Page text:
He stressed that at the time of his interview with Cabin Radio he was sleep-deprived and “groggy,” and regretted taking the call. 

“I was worried about my family, I was alone, I felt powerless to help my family. I was worried sick,” he said. 

Norn said that was also the case when he spoke to the CBC in May and admitted to breaking isolation.

In response to questions from Lapraririe, Norn said he didn’t feel he was misleading the public at the time but conceded it seems that way now.

“When we see all the dust settled now, it appears that way on its face,” he said.

“I didn’t consciously mislead the public.” 

‘I’m doing the right thing’ 

During questioning from his lawyer – Steven Cooper – Norn said once his Covid-19 diagnosis became public he received a “barrage” of messages and calls, anonymous threats, and believes his vehicle’s fuel tank was tampered with. He described a “frightening time” for him and his family.

“I felt like a pariah,” he said. “I had people that wanted me thrown in jail, wanted me to be punished, and it just didn’t seem proportional.”

Norn said three of the 19 MLAs support him while others have called for him to resign or told him he doesn’t know what he’s doing.

“I’m still staying my course,” he said. “I really, really feel I’m doing the right thing … I’m just hoping that we get some resolution and hopefully work in harmony, the way governments should work.”

On Thursday morning it was revealed that Norn sent what Laprairie described as a “threatening” Facebook message to 16 of his fellow MLAs, stating “whoever backed this, I’m coming for you,” the night before the inquiry began. Cooper said the subject of his client’s message may not necessarily have been the inquiry.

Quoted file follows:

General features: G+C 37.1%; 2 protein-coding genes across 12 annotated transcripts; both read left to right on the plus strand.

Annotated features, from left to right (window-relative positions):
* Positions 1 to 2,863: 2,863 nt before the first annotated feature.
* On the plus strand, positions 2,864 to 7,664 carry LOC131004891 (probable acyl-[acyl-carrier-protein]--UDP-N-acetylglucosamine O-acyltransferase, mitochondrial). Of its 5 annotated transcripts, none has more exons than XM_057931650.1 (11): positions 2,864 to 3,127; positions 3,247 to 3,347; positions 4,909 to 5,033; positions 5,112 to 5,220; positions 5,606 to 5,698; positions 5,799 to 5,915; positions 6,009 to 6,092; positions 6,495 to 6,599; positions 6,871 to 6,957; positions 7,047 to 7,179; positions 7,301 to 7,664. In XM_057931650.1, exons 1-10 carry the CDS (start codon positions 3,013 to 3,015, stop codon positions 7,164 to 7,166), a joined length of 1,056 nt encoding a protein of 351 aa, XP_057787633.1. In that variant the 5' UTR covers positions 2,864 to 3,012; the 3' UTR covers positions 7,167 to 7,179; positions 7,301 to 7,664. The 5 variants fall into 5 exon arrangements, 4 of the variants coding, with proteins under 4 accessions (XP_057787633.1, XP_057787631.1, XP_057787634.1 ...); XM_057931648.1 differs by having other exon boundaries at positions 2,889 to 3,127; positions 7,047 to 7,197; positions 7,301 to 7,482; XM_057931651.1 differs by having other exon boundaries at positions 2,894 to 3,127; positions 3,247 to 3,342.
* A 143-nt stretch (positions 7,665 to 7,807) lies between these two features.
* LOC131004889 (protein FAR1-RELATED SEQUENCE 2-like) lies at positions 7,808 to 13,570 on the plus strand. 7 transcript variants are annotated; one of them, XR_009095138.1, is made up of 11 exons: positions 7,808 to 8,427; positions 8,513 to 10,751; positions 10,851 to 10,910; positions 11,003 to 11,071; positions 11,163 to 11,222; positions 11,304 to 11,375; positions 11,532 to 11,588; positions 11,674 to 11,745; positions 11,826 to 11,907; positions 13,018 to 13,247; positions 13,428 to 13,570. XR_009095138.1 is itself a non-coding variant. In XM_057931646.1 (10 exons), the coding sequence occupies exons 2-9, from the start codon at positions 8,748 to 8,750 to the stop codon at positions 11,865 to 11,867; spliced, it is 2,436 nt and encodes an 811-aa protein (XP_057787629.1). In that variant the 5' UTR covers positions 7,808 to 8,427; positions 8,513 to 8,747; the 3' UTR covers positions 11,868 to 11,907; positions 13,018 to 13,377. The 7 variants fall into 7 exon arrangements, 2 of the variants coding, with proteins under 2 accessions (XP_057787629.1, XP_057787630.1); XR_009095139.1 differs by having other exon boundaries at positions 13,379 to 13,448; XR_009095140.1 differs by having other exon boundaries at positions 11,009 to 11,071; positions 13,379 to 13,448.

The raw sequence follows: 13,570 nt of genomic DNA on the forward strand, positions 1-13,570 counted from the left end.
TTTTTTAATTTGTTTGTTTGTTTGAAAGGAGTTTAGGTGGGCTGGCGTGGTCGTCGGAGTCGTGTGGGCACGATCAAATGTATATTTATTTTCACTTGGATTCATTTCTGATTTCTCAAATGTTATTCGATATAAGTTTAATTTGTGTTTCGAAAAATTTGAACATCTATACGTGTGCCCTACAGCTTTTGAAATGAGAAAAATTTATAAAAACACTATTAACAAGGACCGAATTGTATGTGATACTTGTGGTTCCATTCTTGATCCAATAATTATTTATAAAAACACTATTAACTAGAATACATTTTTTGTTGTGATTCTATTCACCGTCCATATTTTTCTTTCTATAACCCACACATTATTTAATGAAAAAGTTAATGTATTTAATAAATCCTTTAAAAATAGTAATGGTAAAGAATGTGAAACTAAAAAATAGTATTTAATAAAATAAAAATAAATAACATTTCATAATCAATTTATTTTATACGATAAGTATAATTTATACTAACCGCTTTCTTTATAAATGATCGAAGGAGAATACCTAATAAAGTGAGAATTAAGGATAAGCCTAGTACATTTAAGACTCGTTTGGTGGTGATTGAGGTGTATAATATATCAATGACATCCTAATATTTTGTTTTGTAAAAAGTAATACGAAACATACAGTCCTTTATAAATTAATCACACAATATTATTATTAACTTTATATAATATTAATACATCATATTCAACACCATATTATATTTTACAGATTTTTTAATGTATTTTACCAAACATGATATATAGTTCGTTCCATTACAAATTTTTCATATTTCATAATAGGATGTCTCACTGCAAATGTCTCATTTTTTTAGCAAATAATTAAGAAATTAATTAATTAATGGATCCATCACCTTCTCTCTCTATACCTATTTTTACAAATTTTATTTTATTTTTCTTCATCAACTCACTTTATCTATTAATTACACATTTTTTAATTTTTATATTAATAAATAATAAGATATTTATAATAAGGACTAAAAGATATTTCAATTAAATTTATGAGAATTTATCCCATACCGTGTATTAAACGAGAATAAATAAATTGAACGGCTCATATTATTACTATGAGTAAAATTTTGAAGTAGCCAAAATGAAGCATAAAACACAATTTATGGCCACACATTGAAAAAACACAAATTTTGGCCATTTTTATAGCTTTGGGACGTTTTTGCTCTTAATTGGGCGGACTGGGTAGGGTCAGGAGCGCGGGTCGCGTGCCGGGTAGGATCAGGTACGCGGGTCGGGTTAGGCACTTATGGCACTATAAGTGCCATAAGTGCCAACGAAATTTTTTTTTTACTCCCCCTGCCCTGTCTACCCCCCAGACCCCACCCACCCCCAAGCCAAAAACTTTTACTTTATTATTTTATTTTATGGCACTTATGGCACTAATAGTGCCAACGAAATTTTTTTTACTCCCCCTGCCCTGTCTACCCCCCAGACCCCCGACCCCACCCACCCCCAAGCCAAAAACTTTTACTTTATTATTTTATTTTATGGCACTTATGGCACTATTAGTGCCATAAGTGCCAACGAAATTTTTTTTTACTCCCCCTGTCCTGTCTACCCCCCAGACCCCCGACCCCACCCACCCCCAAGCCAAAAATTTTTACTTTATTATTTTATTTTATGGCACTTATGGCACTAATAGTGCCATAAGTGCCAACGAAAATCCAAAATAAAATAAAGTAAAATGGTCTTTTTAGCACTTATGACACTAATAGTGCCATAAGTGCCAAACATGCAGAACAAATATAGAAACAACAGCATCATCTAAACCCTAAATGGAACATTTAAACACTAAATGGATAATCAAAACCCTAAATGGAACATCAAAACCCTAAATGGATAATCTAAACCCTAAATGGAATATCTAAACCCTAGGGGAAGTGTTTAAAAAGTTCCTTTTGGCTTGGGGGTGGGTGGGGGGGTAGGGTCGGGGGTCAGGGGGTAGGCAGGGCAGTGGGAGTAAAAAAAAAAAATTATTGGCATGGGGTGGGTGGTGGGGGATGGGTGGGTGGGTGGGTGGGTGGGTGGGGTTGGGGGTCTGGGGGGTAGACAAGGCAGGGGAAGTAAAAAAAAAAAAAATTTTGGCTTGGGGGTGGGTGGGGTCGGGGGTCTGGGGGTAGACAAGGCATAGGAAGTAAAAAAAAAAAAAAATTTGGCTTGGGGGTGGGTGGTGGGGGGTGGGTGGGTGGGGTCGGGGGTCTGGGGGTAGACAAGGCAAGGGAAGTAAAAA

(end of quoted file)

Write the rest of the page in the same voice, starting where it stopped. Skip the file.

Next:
Yellowknife North MLA Rylund Johnson filed the conduct complaint against Norn to the legislature’s integrity commission in May on behalf of caucus as its chair. Caucus consists of all 19 members of the Legislative Assembly.

In June, integrity commissioner David Phillip Jones recommended the complaint be heard by way of a public inquiry before a sole adjudicator.

The inquiry is set to resume on Friday at 9:30am. Deputy chief public health officer Dr Andy Delli Pizzi and Sheila MacPherson, law clerk at the Legislative Assembly, are scheduled to testify. Closing arguments aren’t expected until the end of next week.

Once the hearing concludes, sole adjudicator Justice Ronald Barclay may either dismiss the complaint against Norn or conclude that he did breach the MLAs’ code of conduct. In the latter case, he can recommend penalties such as a fine of up to $25,000, a suspension of up to 30 days, or a declaration that Norn’s assembly seat be vacated. MLAs must ultimately vote on whichever recommendation Barclay makes.

Norn separately faces two charges of breaking self-isolation under the Public Health Act. He pleaded not guilty to the charges in August.